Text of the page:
...and the pro-mercury American Dental Association
Invoking antitrust laws, the United States Supreme Court has ordered the North Carolina dental board to stop using its power to advance the economic interests of its dentist members. In a case prosecuted by the pro-consumer Federal Trade Commission, the Supreme Court blew the whistle on the dental board's cozy use of its power to eliminate competition.
The North Carolina dental board members, who are mostly dentists, were using their power to wipe out businesses that were competing with them for tooth whitening services. The Supreme Court ruled, 6 to 3, that dental board members are not regulators in the public interest, but actors with a special interest in padding their own pockets and the pockets of dentists like themselves.
Regardless of where you stand on the tooth whitening issue (and I know some of you have strong views), please consider how this case moves mercury-free dentistry forward....
For years, dental boards composed of pro-mercury dentists tried to silence their amalgam-free dentist competitors, who were blowing the whistle on a dirty industry secret: amalgam fillings are 50% mercury. Who are these dental board members? The great majority are pre-screened by the American Dental Association’s state chapters, who hand a list of dental board candidates to pliant governors. In some states, the governor must pick from this list. With state dental associations and dental boards holding virtually identical interests, these boards are not protecting consumers. No, they are openly advancing the agenda of the pro-mercury state dental association that got them appointed. (To their great credit, a handful of mercury-free dentists have persevered to serve on dental boards ... but they are very much in the minority.)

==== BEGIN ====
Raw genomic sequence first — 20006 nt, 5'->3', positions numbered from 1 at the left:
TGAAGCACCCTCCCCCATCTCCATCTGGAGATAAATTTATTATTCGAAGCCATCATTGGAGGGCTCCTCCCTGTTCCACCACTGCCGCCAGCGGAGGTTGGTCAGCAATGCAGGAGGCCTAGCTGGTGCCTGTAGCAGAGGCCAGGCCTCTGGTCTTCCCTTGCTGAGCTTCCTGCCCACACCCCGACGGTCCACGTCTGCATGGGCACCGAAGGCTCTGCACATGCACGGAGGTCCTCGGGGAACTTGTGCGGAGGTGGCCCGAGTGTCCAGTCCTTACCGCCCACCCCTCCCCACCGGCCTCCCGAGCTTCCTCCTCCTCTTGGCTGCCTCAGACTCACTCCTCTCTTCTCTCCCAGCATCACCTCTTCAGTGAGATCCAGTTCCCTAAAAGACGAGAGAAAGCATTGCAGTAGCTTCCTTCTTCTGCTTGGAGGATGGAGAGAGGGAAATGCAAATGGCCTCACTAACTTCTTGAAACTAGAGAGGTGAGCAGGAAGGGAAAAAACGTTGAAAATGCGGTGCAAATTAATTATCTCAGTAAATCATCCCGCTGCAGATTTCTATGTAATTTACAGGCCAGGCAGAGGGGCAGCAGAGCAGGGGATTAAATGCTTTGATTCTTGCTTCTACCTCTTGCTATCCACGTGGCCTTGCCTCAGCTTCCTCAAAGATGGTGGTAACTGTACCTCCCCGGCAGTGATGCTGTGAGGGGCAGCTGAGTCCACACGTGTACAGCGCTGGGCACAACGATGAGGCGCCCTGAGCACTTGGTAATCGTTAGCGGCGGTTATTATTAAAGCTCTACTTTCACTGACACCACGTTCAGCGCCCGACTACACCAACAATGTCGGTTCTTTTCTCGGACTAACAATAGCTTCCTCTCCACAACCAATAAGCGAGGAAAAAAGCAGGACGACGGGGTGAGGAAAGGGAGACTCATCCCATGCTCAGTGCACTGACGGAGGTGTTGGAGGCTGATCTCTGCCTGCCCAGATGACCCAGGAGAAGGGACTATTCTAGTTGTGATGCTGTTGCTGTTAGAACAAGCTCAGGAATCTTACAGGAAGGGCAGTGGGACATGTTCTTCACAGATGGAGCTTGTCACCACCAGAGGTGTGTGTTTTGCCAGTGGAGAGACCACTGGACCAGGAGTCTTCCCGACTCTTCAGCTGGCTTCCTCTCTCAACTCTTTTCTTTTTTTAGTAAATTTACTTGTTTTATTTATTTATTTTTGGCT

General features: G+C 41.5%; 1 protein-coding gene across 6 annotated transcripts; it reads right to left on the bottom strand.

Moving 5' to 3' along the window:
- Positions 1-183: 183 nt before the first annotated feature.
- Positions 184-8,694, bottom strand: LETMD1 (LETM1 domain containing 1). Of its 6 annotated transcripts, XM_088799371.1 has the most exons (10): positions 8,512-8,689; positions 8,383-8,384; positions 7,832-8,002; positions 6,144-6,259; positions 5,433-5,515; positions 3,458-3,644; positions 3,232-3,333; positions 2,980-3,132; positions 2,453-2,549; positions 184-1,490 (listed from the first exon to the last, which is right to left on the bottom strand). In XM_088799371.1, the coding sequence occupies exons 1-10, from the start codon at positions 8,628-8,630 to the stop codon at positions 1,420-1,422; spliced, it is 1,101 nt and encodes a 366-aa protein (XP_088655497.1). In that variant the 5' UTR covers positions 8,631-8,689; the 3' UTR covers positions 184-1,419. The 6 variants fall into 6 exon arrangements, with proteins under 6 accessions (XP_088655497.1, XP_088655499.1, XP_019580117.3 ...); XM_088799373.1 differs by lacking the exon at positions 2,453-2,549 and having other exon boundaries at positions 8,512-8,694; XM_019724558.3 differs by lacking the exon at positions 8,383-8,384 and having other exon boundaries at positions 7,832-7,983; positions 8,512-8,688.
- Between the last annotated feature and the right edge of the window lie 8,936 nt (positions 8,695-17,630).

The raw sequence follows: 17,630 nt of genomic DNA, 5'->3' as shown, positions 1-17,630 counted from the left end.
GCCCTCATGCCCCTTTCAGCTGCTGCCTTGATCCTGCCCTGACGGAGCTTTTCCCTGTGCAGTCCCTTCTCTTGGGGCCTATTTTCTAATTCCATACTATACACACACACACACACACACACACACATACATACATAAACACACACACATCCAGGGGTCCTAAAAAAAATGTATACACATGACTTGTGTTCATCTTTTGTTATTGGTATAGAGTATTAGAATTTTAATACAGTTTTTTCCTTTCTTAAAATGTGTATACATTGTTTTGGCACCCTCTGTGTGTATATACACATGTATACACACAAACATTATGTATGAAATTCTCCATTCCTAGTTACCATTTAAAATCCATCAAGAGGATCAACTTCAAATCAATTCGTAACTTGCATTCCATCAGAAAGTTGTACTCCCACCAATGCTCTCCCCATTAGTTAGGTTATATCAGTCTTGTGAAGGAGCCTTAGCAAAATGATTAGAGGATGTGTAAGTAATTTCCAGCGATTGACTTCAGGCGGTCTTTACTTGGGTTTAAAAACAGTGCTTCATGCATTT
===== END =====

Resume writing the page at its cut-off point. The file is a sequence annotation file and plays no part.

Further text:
The many dentists who stood up to dental boards over the years are vindicated today – and so is Consumers for Dental Choice with our 20-year battle against state dental boards. From the start, we charged dental boards with acting illegally when they tried to silence their mercury-free dentist competitors with a gag rule prohibiting them from discussing mercury with patients. Thanks to the First Amendment, we made sure that dentists today can speak out for mercury-free dentistry.
Now, I hope this new case recognizing dental boards’ economic interest in destroying their competition represents the next step in ending the tyranny of pro-mercury dental boards who stifle the work of today’s innovative dentists.
I urge you to thank Chairwoman Edith Ramirez of the Federal Trade Commission; she filed this case against the dental board. Write Chairwoman Ramirez at email@example.com or even phone her at 202-326-2856. Please tell her “Thank you for standing up to dental boards in the case North Carolina State Board of Dental Examiners v. Federal Trade Commission.”
Starting now, we have a chance to end this corrupt bargain of dental association control over dental boards, an illicit arrangement that has brought so much pain to so many millions of people. Starting now, we must insist that state antitrust laws are enforced to prevent dental boards from punishing their more innovative dentist competitors. Starting now, we must protect competition, free speech, and consumer information. These are conditions that will surely lead to the demise of mercury fillings.
26 February 2015
Charles G. Brown
National Counsel, Consumers for Dental Choice
President, World Alliance for Mercury-Free Dentistry
316 F St. NE, Suite 210 Washington, DC 20002 USA
Phone: 202-544-6333 Fax: 202-544-6331